A good horseman helps others
Truman native honored for his efforts
By Carol Stender
LAKE CRYSTAL, Minn. -- Ken Bohlman says being a horseman isn't just being good on a horse -- it also means helping others.
Bohlman, a trainer at Island Farm near Lake Crystal, finds that a common love of horses can open conversation with troubled young people.
"Both horses and kids become not good citizens when they hurt," he said. "Many times you are fighting a horse that has problems because he hurts someplace. That's true with people. You have to find out where they hurt before you start facing the other problems."
His work with youth and his accomplishments with horses were noted by his peers in January when the Minnesota Horse Council named him Horseman of the Year.
Bohlman has won several awards for horsemanship, but it's his work with teens he mentions most. He understands the mindset of troubled youth because he once was one. Bohlman attributes his turn-around to working with horses.
He grew up on a farm near Truman, raised by his father after his mother left the family. Bohlman describes himself as "an ornery little bugger" as he dealt with his mother's absence. He was sent to a boys' school, went to Phoenix and worked with horses.
"I remember my first horse," he said. "It was a foal that couldn't stand up because his legs were knuckled under. I worked with him and lay down by him and moved his legs back and forth, flexing his legs and ankles. That colt eventually stood. I learned a lot about not giving up on things when I was working with that colt."
Bohlman returned to Minnesota after working on Arizona dude ranches. His work with Iowa horseman Joe Bolling gained him a greater understanding of horses and people.
"He would tell me to always watch the warm-up pen," he said. "You can see what's happening with the horse. If you start watching what they do, you start to understand them more...''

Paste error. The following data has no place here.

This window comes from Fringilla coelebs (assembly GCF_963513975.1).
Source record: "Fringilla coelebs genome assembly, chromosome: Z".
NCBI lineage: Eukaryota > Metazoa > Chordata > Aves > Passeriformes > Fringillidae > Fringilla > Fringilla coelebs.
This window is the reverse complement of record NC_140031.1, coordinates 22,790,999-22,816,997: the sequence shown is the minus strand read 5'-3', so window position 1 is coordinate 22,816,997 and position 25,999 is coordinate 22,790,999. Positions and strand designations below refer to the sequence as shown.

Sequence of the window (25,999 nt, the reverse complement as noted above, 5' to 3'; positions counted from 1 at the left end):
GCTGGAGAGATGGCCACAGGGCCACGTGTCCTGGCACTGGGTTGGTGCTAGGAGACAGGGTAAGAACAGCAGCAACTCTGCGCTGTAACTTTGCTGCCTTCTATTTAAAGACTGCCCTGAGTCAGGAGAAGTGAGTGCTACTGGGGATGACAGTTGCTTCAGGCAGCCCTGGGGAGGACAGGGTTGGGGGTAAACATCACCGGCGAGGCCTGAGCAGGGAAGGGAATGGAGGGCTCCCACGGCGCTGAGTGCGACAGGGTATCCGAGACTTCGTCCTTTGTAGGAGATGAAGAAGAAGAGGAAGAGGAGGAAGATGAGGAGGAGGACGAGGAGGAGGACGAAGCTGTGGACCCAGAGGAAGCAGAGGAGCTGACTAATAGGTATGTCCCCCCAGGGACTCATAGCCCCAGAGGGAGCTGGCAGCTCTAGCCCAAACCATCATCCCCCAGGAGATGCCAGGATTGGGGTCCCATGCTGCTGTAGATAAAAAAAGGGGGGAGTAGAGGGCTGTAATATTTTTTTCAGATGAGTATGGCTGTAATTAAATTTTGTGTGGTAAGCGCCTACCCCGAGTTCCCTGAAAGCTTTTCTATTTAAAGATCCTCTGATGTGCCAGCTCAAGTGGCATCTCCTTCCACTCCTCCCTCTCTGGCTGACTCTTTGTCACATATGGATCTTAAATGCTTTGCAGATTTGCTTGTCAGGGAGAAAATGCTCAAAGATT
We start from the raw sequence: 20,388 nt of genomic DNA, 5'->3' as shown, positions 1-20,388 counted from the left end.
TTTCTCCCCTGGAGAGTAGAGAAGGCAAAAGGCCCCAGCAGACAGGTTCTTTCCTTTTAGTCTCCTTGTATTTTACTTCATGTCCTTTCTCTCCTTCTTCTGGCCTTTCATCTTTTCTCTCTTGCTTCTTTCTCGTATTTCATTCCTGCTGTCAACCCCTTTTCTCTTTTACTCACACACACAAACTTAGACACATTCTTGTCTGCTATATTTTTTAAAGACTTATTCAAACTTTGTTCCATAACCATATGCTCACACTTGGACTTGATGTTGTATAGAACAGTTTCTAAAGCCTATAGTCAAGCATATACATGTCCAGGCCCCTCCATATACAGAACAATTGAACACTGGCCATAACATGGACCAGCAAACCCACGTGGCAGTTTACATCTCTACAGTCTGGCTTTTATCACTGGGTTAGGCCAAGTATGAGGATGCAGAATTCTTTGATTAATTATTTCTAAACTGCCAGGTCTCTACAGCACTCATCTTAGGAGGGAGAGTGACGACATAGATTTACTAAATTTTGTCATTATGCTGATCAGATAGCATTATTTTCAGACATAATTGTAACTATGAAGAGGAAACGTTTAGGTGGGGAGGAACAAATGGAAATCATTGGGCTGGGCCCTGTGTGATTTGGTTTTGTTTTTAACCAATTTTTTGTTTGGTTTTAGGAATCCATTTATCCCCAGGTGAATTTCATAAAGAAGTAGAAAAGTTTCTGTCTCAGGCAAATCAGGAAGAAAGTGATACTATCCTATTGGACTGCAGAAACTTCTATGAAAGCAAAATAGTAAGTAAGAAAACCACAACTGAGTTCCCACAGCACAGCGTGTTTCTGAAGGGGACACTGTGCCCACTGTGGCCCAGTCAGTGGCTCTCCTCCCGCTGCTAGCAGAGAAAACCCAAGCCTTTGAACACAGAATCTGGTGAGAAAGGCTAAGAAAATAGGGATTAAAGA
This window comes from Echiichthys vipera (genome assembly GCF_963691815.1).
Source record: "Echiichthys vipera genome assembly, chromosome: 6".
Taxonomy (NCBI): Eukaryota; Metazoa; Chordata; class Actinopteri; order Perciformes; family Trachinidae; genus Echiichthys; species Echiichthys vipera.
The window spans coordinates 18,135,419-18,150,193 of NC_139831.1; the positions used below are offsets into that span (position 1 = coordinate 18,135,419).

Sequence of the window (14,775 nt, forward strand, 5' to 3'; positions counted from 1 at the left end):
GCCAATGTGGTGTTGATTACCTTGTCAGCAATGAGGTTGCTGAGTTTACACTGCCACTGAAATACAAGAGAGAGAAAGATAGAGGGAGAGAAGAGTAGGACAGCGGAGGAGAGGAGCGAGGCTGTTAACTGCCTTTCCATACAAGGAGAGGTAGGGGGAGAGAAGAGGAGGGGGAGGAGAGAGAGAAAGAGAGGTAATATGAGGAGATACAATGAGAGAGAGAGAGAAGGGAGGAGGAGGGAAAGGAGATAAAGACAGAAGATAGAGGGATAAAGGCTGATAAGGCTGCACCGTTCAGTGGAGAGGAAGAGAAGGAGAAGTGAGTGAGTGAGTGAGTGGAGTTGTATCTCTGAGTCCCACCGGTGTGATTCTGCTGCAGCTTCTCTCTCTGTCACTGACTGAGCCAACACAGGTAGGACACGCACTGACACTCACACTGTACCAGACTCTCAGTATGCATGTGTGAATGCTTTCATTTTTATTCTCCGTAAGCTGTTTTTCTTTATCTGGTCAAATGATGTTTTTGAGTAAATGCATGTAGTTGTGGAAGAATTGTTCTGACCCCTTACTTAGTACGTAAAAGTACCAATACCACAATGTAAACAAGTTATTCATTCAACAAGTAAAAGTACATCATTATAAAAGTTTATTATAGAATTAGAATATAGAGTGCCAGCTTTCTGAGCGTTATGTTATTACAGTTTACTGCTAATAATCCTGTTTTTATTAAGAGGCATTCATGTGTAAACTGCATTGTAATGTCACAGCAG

"There are many people who have won awards on their horses but they don't understand them,'' he said. "You can force a horse to do things but he won't do them for long until you learn what's going on with the animal."
Most of his young students "don't have a ton of money," he said. From troubled homes or not, all the students experience some trial in their lives and find strength in working with horses.
"I'll tell them the horses don't lie," he said. "The kids will come in, work with their horses and tell them things that they wouldn't tell anyone else. The horse has a lot to do with their own mental strength."
When one of his young students became anorexic, Bohlman put a scale in the barn.
In order to ride, she had to either maintain or gain weight. If she lost more than five pounds, she'd lose the horse. She continued to gain weight in order to ride.
Although he has experienced setbacks at times with some students, Bohlman remains optimistic.
Bohlman and Island Farm owner Suzette Johnson have been together for 20 years working with horses and youth. They suffered a setback two years ago when the farm's barn burned. Bohlman discovered the April 15 fire at 11:10 p.m. He managed to save 23 horses but lost 10, he said.
The horses were stabled at another farm where he and fellow trainer, Andrea "Andy" Pidde, work with horses and riders. Their training site will soon change when a new barn, designed by Bohlman, is ready to stable and train horses April 15.
Bohlman has a special event planned that day. A clock that hung in the arena and stopped at 11:10 during the firewill be plugged in at the new building.